Uber Halts Self-Driving Cars After Pedestrian Fatality

The first pedestrian fatality caused by a self-driving car occurred Sunday night in Tempe, Arizona. One of Uber’s self-driving SUVs struck Elaine Herzberg, 49, at around 10 pm as she was walking her bicycle across Mill Avenue at its intersection with Curry Road, the Tempe police said in a statement. The Uber vehicle did have a safety driver behind the wheel of the Volvo XC90 SUV. Thankfully since the incident occurred Uber has halted the use of autonomous vehicles.

Moral and ethical debates have surrounded autonomous vehicles since they began to be imagined. The issue has been, how do you program the vehicles to react in certain situations. Should the car protect the driver at all costs, even if it means putting, for instance, a school bus of kids at risk? And how can programmers teach the vehicles to respond to unique and unpredictable human behavior?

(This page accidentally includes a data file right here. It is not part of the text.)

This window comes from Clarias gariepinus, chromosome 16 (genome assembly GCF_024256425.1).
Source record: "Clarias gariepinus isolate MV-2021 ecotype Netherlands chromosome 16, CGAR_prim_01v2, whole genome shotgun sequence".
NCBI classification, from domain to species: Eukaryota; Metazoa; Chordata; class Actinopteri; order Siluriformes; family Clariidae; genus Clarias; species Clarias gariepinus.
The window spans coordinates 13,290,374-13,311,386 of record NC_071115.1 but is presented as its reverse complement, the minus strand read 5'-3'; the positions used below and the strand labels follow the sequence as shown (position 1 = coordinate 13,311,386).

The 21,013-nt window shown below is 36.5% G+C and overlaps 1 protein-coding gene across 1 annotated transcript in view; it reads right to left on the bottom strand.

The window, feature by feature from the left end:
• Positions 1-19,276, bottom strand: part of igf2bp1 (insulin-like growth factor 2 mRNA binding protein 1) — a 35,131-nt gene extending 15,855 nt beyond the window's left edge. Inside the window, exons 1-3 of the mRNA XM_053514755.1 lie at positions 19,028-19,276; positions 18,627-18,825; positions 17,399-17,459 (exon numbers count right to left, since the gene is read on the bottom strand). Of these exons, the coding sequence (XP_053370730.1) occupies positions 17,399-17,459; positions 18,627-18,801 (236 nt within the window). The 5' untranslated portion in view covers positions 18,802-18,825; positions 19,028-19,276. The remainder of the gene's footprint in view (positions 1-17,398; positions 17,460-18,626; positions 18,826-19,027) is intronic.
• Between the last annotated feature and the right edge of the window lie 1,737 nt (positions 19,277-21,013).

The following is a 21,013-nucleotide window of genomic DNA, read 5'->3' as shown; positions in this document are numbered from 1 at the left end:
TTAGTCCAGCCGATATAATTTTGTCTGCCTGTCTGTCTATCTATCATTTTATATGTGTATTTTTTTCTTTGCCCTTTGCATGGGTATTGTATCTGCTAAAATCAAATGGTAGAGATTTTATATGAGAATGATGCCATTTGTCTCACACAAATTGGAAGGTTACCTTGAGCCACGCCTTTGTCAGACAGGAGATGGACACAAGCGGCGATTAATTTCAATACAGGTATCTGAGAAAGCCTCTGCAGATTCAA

Arizona attracted companies who produce autonomous vehicles after it allowed self-driving cars to operate without a driver behind the wheel. California also agreed to allow the unmanned vehicles starting this April. More than a dozen states in the US allow autonomous vehicles on the roads to some degree.

Uber already has self-driving semis that carry cargo on Arizona highways. The trucks have a truck driver behind the wheel at the moment but Uber has hopes of removing them. The recent fatality should make the company think twice.

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Consumer Watchdog, a lobby group that has warned of the risks of autonomous cars, on Monday called for a moratorium of such vehicles on public roads, describing the accident as a “tragedy we have been fighting years to prevent”. “We hope our calls for real regulation of driverless cars will be taken seriously going forward by Silicon Valley and the Trump Administration,” the group wrote on Twitter.

“As always we want the facts, but based on what is being reported this is exactly what we have been concerned about and what could happen if you test self-driving vehicles on city streets,” said Jason Levine, executive director of the Center for Auto Safety, a Washington-based advocacy group. “It will set consumer confidence in the technology back years if not decades. We need to slow down.”